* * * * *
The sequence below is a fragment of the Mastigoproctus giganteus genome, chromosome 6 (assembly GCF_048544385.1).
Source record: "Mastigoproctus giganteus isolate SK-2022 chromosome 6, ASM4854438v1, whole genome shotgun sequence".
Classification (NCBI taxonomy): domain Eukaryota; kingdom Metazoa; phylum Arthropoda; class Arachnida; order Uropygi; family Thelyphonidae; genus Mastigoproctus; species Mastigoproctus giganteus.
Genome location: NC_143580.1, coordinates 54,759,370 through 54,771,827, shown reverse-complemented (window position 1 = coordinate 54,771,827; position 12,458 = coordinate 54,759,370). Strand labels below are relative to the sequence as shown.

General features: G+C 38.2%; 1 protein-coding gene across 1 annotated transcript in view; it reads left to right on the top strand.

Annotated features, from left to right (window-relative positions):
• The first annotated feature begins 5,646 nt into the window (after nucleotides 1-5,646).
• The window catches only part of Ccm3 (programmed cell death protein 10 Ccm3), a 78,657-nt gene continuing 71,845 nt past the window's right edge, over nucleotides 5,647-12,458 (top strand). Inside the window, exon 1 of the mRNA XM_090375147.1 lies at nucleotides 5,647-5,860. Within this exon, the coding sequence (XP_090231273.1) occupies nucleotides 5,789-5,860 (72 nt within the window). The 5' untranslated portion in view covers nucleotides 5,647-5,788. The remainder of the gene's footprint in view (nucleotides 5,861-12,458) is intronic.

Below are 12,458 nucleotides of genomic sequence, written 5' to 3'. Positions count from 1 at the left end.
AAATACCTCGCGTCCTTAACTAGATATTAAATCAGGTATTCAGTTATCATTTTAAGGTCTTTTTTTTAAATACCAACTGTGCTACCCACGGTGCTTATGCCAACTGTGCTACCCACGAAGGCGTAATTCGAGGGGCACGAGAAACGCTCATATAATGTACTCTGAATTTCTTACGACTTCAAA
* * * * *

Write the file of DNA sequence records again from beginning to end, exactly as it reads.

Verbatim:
The sequence below is a fragment of the Mastigoproctus giganteus genome, chromosome 6 (assembly GCF_048544385.1).
Source record: "Mastigoproctus giganteus isolate SK-2022 chromosome 6, ASM4854438v1, whole genome shotgun sequence".
Classification (NCBI taxonomy): domain Eukaryota; kingdom Metazoa; phylum Arthropoda; class Arachnida; order Uropygi; family Thelyphonidae; genus Mastigoproctus; species Mastigoproctus giganteus.
Genome location: NC_143580.1, coordinates 54,759,370 through 54,771,827, shown reverse-complemented (window position 1 = coordinate 54,771,827; position 12,458 = coordinate 54,759,370). Strand labels below are relative to the sequence as shown.

General features: G+C 38.2%; 1 protein-coding gene across 1 annotated transcript in view; it reads left to right on the top strand.

Annotated features, from left to right (window-relative positions):
• The first annotated feature begins 5,646 nt into the window (after nucleotides 1-5,646).
• The window catches only part of Ccm3 (programmed cell death protein 10 Ccm3), a 78,657-nt gene continuing 71,845 nt past the window's right edge, over nucleotides 5,647-12,458 (top strand). Inside the window, exon 1 of the mRNA XM_090375147.1 lies at nucleotides 5,647-5,860. Within this exon, the coding sequence (XP_090231273.1) occupies nucleotides 5,789-5,860 (72 nt within the window). The 5' untranslated portion in view covers nucleotides 5,647-5,788. The remainder of the gene's footprint in view (nucleotides 5,861-12,458) is intronic.

Below are 12,458 nucleotides of genomic sequence, written 5' to 3'. Positions count from 1 at the left end.
AAATACCTCGCGTCCTTAACTAGATATTAAATCAGGTATTCAGTTATCATTTTAAGGTCTTTTTTTTAAATACCAACTGTGCTACCCACGGTGCTTATGCCAACTGTGCTACCCACGAAGGCGTAATTCGAGGGGCACGAGAAACGCTCATATAATGTACTCTGAATTTCTTACGACTTCAAA